Prevalence of carbapenem resistance and carbapenemase production among Enterobacteriaceae isolated from urine in the UK: results of the UK infection-Carbapenem Resistance Evaluation Surveillance Trial (iCREST-UK)

Research output: Contribution to journalArticlepeer-review


  • Neil Woodford
  • Li Xu-McCrae
  • Shazad Mushtaq
  • Houdini Ho Tin Wu
  • Matthew J Ellington
  • Owen Lancaster
  • Frances Davies
  • Hugo Donaldson
  • G Gopal Rao
  • Anita Verma
  • David W Wareham
  • Holly Ciesielczuk
  • Gregory G Stone
  • Paurus M Irani
  • Simon Bracher

Colleges, School and Institutes

External organisations

  • Antimicrobial Resistance and Healthcare Associated Infections (AMRHAI) Reference Unit, National Infection Service, Public Health England, London NW9 5EQ, UK.
  • Specialist Microbiology Service, National Infection Service, Public Health England, Birmingham B9 5SS, UK.
  • Institute of Microbiology and Infection, University of Birmingham, Birmingham B15 2TT, United Kingdom.
  • Imperial College Healthcare NHS Trust
  • Department of Hematology, London North West Healthcare NHS Trust, London, United Kingdom.
  • King's College Hospital NHS Foundation Trust, Denmark Hill, London, SE5 9RS UK.
  • Barts Health NHS Trust
  • AstraZeneca, Waltham, MA, USA.
  • AstraZeneca, London, UK.
  • IndigoMedical Limited, Milton Keynes, UK.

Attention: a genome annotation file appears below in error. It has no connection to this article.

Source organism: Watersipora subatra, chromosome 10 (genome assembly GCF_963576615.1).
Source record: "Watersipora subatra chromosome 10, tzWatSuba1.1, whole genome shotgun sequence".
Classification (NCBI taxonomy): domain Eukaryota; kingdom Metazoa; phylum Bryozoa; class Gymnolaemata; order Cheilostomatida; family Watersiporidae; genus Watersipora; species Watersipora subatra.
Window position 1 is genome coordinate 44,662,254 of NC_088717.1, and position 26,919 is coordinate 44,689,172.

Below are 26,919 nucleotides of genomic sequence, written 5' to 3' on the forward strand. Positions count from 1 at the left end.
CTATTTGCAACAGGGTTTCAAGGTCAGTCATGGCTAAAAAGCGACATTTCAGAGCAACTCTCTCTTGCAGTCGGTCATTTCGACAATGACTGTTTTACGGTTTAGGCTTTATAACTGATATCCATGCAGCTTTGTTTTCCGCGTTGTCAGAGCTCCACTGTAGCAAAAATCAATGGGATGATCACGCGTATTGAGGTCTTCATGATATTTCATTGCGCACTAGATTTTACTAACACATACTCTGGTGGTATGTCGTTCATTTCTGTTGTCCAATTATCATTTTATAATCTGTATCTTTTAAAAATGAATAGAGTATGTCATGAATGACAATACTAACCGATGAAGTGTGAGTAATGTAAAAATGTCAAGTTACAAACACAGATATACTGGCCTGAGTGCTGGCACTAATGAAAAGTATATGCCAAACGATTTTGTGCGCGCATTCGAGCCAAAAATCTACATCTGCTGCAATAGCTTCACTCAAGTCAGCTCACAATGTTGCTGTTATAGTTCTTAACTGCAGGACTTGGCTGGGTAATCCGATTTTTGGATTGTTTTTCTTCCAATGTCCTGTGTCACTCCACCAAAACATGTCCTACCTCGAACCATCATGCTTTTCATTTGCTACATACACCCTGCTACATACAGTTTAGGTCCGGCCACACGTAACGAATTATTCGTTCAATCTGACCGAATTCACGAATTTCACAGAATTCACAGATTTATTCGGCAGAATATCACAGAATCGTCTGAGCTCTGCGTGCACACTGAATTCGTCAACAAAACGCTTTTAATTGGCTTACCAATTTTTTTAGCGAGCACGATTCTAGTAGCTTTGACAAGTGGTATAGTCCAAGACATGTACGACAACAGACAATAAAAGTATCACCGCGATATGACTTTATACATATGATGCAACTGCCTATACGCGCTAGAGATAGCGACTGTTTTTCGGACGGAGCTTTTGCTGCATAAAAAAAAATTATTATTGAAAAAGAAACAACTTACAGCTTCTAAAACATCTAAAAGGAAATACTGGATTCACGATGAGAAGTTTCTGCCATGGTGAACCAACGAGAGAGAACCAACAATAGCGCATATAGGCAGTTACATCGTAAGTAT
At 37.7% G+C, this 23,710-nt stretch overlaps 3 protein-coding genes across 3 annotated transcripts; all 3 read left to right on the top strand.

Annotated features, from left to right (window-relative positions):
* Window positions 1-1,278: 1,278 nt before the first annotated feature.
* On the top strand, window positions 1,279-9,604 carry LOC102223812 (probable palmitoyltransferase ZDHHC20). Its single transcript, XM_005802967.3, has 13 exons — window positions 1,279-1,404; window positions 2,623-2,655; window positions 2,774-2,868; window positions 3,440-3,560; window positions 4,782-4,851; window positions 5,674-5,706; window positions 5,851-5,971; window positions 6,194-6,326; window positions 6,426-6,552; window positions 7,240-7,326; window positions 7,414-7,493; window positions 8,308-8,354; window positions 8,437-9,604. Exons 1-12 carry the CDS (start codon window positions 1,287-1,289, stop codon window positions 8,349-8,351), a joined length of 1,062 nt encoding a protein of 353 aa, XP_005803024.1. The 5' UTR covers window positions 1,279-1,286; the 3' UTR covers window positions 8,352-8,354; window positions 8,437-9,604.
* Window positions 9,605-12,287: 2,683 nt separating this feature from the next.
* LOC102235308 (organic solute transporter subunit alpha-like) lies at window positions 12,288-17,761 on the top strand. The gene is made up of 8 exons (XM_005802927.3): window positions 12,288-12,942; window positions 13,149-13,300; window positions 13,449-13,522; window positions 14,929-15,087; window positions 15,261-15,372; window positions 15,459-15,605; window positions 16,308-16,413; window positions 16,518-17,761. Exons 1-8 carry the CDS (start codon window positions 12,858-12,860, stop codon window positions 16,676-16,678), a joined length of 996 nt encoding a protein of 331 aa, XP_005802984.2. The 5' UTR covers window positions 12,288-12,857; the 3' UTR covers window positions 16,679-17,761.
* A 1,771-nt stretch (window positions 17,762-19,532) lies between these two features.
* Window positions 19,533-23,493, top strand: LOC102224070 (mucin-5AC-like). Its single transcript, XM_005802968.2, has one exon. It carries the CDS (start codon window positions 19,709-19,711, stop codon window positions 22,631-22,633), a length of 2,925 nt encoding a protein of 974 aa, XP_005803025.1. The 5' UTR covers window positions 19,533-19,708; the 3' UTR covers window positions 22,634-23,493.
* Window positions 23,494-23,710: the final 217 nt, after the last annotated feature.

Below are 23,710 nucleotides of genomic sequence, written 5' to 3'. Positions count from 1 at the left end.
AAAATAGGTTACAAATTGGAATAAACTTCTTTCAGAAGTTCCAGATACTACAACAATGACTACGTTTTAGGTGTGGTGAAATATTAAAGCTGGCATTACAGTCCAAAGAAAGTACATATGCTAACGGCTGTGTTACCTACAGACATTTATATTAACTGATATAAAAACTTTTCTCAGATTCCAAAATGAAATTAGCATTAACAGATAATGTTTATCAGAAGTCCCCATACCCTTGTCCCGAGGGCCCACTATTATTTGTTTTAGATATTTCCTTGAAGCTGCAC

Objectives: Although carbapenem susceptibility testing has been recommended for all Enterobacteriaceae from clinical specimens, for practical reasons a carbapenem is not included in many primary antibiotic panels for urine specimens. The 'iCREST' study sought carbapenemase-producing Enterobacteriaceae (CPE) in routine urine specimens yielding Gram-negative growth in five diagnostic laboratories in the UK. We sought also to compare locally and centrally determined MICs of meropenem and ceftazidime/avibactam.

Methods: Positive growth from up to 2000 urine specimens per laboratory was plated onto chromID® CARBA SMART agar. Suspected CPE colonies were tested locally by Etest for susceptibility to meropenem and ceftazidime/avibactam, and referred to central laboratories for PCR confirmation of CPE status and microbroth MIC determination.

Results: Twenty-two suspected CPE were identified from 7504 urine specimens. Ten were confirmed by PCR to have NDM (5), IMP (2), KPC (2) or OXA-48-like (1) carbapenemases. Locally determined ceftazidime/avibactam MICs showed complete categorical agreement with those determined centrally by microbroth methodology. The seven ceftazidime/avibactam-resistant isolates (MICs ≥256 mg/L) had NDM or IMP metallo-carbapenemases.

Conclusions: The frequency of confirmed CPE among Gram-negative urinary isolates was low, at 0.13% (10/7504), but CPE were found in urines at all five participating sites and the diversity of carbapenemase genes detected reflected the complex epidemiology of CPE in the UK. These data can inform local policies about the cost-effectiveness and clinical value of testing Gram-negative bacteria from urine specimens routinely against a carbapenem as part of patient management and/or infection prevention and control strategies.


Original languageEnglish
JournalJournal of Antimicrobial Chemotherapy
Early online date15 Dec 2017
Publication statusE-pub ahead of print - 15 Dec 2017


  • antibiotics, Polymerase Chain Reaction, carbapenem